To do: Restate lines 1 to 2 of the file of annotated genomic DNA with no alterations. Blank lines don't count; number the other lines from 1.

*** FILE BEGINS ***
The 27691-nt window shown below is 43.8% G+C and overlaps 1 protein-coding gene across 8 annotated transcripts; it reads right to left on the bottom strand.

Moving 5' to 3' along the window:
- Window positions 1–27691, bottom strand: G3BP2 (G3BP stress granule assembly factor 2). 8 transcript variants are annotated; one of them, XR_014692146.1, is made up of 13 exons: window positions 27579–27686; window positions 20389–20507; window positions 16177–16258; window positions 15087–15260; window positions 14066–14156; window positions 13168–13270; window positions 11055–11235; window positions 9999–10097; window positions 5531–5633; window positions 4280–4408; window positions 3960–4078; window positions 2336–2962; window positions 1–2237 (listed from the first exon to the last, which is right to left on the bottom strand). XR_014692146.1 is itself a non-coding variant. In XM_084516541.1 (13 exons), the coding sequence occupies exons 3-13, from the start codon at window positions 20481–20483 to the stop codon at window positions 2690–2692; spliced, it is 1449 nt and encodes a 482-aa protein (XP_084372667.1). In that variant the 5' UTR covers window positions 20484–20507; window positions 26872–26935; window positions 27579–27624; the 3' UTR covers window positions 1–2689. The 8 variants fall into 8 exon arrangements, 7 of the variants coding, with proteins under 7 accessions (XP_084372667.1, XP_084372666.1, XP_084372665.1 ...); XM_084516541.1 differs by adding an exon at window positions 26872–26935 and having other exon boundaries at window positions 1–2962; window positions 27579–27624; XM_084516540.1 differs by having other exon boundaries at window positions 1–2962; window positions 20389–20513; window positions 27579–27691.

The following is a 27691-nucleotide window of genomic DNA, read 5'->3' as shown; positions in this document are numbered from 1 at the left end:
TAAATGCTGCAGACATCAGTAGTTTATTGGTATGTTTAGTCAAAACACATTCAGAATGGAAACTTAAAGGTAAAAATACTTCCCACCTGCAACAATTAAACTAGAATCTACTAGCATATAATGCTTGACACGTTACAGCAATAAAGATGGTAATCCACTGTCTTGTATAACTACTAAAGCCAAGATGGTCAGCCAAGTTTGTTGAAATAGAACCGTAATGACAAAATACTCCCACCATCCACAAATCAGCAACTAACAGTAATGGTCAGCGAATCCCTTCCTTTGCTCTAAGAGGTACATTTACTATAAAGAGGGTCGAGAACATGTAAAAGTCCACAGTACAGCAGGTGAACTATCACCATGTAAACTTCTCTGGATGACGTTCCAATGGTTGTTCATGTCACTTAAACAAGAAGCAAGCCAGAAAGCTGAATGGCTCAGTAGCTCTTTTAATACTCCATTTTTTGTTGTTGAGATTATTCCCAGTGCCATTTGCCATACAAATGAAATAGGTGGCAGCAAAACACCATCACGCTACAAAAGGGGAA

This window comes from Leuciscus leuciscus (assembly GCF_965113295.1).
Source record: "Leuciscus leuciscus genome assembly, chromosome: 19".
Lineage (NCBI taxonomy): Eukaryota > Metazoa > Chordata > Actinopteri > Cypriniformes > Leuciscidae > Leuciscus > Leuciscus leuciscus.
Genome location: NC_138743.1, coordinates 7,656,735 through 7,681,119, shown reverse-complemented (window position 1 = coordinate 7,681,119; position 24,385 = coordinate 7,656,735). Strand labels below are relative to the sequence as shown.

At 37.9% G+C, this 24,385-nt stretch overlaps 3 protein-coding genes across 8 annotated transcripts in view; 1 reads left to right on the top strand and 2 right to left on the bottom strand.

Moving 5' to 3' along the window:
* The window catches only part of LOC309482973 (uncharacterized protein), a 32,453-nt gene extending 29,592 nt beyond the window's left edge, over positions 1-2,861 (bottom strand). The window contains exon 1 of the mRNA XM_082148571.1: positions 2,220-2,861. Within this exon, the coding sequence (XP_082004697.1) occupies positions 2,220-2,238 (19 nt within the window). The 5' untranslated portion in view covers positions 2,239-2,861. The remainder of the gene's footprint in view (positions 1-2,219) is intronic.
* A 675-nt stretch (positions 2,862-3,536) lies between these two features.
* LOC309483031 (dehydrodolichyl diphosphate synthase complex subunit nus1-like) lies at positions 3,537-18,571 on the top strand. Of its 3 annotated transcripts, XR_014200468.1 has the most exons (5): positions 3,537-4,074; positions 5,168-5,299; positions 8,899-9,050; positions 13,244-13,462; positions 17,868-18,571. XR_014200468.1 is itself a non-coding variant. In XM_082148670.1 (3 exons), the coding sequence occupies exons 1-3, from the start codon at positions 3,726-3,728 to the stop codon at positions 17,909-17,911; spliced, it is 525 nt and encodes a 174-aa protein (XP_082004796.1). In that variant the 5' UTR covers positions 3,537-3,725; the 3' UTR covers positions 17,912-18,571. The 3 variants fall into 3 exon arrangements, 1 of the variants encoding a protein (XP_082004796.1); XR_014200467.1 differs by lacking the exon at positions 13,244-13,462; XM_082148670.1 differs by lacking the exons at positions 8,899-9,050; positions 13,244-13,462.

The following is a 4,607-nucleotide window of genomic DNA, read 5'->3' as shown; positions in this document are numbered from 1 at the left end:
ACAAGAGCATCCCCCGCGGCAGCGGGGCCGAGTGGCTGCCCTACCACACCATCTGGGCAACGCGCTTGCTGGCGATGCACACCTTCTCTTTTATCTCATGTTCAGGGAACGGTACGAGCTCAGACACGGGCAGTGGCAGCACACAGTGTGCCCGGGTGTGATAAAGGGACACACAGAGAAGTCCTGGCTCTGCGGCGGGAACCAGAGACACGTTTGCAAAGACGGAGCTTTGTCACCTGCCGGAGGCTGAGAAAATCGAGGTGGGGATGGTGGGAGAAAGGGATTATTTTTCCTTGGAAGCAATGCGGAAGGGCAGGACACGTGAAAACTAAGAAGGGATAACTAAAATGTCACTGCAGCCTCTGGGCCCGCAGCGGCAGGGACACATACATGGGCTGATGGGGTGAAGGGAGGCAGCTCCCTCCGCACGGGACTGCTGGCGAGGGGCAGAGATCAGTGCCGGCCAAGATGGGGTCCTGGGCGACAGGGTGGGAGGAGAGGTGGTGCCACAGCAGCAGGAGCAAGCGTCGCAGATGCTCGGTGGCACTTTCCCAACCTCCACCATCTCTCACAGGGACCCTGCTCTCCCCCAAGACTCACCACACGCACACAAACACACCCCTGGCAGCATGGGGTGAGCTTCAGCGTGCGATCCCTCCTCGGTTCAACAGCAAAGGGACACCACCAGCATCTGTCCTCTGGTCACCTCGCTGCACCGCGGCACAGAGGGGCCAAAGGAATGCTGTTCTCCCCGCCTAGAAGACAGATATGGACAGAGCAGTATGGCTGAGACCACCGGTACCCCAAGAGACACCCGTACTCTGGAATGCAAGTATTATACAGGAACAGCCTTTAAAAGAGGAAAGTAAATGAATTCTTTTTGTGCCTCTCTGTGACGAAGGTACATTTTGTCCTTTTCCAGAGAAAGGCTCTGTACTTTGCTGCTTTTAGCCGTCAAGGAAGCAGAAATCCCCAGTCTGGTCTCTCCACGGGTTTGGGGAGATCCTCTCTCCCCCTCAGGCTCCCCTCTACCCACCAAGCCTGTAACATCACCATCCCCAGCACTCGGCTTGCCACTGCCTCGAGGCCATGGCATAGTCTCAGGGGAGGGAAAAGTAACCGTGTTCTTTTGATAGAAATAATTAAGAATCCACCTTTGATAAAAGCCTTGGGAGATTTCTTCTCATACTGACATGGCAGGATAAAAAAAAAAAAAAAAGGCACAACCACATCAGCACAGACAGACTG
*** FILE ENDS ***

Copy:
The 27691-nt window shown below is 43.8% G+C and overlaps 1 protein-coding gene across 8 annotated transcripts; it reads right to left on the bottom strand.

Moving 5' to 3' along the window: